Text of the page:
If you are looking for hair growth treatments, you are probably experiencing hair shedding or hair loss. If that is true, in order to get the most effective treatment, you need to book a consultation with a trichologist for the first signs of hair thinning and balding.

They will perform a careful examination of your scalp and hair and diagnose your condition, so they can recommend the appropriate medications and therapies to treat the specific cause of your hair loss. The most common and effective of these are:

  • Minoxidil – Usually applied topically, this medication helps widen the blood vessels in your scalp, so more nutrients can reach your hair follicles and nourish them.
  • Finasteride – One of the most recommended treatments for male pattern baldness, it helps inhibit the excessive production of Dihydrotestosterone (DHT), a hormone that binds to receptors in your hair follicles, making them shrink and preventing them from producing hair. However, it is not recommended for premenopausal women.
  • Steroid creams – These creams are most often used to ease the symptoms of autoimmune conditions, such as alopecia areata or scalp psoriasis.
  • Dermarolling for hair growth – This therapy harnesses your body’s natural healing response, which is triggered by micro punctures made in your scalp with a special tool. It also improves the absorption of hair growth medication, such as topical Minoxidil.
  • Red light therapy for hair growth – Focused red light of certain frequencies is used to stimulate cell metabolism and bring more energy to your hair follicles.
  • Hair transplant – This simple and highly efficient treatment involves harvesting hair follicles from an area with healthy hair on your scalp and reimplanting them in a thinning area.

More and more people opt for hair restoration surgery each year, because surgical advancements in this field made it easier to get a natural looking hair transplant regardless of whether you are getting an FUE or FUT procedure. Moreover, unlike medication which you have to keep taking, a hair transplant is permanent.

See the results for yourself in our before and after hair transplant gallery.

Is Olive Oil Good for Hair Growth (and Why?) Evidence Review, Wimpole Clinic

Sources:
  1. Antioxidant and other biological activities of phenols from olives and olive oil
  2. Molecular Mechanisms of Inflammation. Anti-Inflammatory Benefits of Virgin Olive Oil and the Phenolic Compound Oleocanthal
  3. Antimicrobial activities of virgin olive oils in vitro and on lettuce from pathogen-inoculated commercial quick salad bags
  4. Use of Olive Oil for the Treatment of Seborrheic Dermatitis in Children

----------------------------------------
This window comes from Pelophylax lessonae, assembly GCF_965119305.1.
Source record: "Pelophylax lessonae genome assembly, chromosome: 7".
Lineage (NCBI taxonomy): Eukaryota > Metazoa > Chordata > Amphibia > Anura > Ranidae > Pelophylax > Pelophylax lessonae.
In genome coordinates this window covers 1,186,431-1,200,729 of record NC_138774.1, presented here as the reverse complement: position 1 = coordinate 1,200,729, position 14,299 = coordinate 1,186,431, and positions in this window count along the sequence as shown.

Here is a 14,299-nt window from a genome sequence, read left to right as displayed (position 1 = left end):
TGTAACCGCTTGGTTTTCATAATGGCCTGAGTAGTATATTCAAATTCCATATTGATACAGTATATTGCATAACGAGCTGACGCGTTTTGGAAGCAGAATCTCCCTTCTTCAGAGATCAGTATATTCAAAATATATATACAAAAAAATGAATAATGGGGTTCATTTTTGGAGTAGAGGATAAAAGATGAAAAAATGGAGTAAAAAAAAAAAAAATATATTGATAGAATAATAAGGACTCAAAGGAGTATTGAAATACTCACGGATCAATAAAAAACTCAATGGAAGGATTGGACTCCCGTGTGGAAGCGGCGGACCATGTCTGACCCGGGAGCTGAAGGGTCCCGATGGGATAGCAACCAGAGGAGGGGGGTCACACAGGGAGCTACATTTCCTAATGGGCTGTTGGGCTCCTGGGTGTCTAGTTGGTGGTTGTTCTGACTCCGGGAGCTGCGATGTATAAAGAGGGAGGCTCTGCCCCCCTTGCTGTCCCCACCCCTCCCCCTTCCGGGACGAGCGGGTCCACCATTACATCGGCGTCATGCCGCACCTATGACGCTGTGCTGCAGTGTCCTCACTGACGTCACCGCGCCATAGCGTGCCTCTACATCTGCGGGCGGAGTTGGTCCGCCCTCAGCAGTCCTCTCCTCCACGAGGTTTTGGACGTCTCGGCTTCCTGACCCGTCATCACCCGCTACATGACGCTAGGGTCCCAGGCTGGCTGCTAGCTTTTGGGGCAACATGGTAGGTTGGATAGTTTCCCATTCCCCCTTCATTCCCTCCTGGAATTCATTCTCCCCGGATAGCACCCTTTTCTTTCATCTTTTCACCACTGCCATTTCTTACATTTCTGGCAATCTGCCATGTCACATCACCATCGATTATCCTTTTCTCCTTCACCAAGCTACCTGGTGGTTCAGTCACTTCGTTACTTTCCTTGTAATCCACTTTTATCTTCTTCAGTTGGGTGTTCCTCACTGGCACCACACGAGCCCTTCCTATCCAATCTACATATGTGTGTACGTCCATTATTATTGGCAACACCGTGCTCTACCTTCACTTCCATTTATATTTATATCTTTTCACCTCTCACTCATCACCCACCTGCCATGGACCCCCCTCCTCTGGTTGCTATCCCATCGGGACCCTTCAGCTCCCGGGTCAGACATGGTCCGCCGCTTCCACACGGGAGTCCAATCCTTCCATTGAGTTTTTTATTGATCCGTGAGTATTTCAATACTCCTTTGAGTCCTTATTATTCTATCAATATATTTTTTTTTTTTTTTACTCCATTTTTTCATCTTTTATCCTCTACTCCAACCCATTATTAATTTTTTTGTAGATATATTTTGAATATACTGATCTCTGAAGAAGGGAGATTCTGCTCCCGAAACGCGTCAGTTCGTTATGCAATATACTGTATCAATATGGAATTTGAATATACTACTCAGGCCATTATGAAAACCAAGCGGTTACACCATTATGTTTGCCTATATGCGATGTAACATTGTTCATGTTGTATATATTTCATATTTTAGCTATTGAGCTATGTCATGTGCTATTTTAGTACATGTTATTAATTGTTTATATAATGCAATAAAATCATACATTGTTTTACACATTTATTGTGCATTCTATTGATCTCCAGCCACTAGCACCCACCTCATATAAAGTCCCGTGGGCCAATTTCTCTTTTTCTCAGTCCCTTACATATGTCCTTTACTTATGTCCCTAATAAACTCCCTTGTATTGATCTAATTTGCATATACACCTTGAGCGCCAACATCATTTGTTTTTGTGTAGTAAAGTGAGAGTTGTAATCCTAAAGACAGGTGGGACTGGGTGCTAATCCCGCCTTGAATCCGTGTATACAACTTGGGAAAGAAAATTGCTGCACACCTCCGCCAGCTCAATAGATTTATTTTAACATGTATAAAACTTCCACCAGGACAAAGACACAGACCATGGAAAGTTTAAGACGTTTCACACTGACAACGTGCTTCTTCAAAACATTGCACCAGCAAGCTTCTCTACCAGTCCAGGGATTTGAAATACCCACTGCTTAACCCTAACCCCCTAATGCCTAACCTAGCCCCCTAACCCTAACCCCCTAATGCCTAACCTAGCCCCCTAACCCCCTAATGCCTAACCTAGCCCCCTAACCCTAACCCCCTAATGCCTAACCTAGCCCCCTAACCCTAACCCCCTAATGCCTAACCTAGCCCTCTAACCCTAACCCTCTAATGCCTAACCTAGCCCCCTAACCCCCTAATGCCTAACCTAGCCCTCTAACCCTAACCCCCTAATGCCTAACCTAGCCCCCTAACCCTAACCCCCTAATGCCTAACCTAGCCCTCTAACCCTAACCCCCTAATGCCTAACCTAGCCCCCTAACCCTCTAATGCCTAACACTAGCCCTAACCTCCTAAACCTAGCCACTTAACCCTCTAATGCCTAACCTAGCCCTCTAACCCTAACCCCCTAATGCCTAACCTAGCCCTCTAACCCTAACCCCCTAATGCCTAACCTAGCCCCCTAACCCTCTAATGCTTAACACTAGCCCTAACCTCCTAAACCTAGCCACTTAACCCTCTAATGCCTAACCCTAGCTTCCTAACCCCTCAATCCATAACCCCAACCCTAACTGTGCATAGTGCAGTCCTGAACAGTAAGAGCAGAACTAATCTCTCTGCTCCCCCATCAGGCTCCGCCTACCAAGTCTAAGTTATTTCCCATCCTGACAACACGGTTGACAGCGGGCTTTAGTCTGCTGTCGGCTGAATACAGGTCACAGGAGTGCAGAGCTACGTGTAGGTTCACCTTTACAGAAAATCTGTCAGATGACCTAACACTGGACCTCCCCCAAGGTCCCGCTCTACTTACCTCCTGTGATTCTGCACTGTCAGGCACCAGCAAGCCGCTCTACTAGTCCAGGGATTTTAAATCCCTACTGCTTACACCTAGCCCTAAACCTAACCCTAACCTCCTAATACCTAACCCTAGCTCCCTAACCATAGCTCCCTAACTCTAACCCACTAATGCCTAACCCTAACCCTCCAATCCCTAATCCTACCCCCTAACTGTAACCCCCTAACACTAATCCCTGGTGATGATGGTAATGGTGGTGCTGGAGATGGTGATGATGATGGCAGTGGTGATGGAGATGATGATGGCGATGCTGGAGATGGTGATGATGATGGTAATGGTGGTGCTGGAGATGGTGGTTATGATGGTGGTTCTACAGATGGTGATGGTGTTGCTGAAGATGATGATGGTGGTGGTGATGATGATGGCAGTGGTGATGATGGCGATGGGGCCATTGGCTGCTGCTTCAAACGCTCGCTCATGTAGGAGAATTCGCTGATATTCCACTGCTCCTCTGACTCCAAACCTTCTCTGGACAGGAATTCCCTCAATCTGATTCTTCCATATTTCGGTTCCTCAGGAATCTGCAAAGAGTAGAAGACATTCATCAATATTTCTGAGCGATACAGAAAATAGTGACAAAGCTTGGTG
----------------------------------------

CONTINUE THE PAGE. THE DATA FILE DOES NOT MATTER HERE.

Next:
5. Potential Health Benefits of Olive Oil and Plant Polyphenols
  6. Bioactive Compounds and Quality of Extra Virgin Olive Oil
  7. Potential Health Benefits of Olive Oil and Plant Polyphenols
  8. Antioxidants in Extra Virgin Olive Oil and Table Olives: Connections between Agriculture and Processing for Health Choices
  9. A Mechanistic Review of β-Carotene, Lutein, and Zeaxanthin in Eye Health and Disease
  10. Oleuropein in Olive and its Pharmacological Effects
  11. Antioxidant effect of natural phenols on olive oil
  12. Critical Review on the Significance of Olive Phytochemicals in Plant Physiology and Human Health
  13. Protective effect of topically applied olive oil against photocarcinogenesis following UVB exposure of mice
  14. Antimicrobial, antioxidant and anti-inflammatory phenolic activities in extra virgin olive oil
  15. Anti-Inflammatory and Restorative Effects of Olives in Topical Application
  16. Rosemary oil vs minoxidil 2% for the treatment of androgenetic alopecia: a randomized comparative trial
  17. Pumpkin seed oil vs. minoxidil 5% topical foam for the treatment of female pattern hair loss: A randomized comparative trial
  18. Peppermint Oil Promotes Hair Growth without Toxic Signs
  19. Peppermint essential oil: its phytochemistry, biological activity, pharmacological effect and application
  20. Mechanisms and time course of menthol-induced cutaneous vasodilation
  21. Evaluation of a Therapeutic Alternative for Telogen Effluvium: A Pilot Study
  22. Development and Evaluation of Herbal Hair Serum: A traditional way to Improve Hair Quality
  23. Hair Growth-Promoting Effects of Lavender Oil in C57BL/6 Mice
  24. Topical lavender oil for the treatment of recurrent aphthous ulceration.
  25. The effects of lavender oil inhalation on emotional states, autonomic nervous system, and brain electrical activity
  26. Antifungal Activity of Cinnamon Oil and Olive Oil against Candida Spp. Isolated from Blood Stream Infections
  27. Virgin olive oil as a fundamental nutritional component and skin protector
Dr Kieran Dayah (GMC)
Medically reviewed by Dr Kieran Dayah (GMC)Updated on February 20, 2024
The Wimpole Clinic offers FUE Hair, Beard & Eyebrow Transplants & Trichology.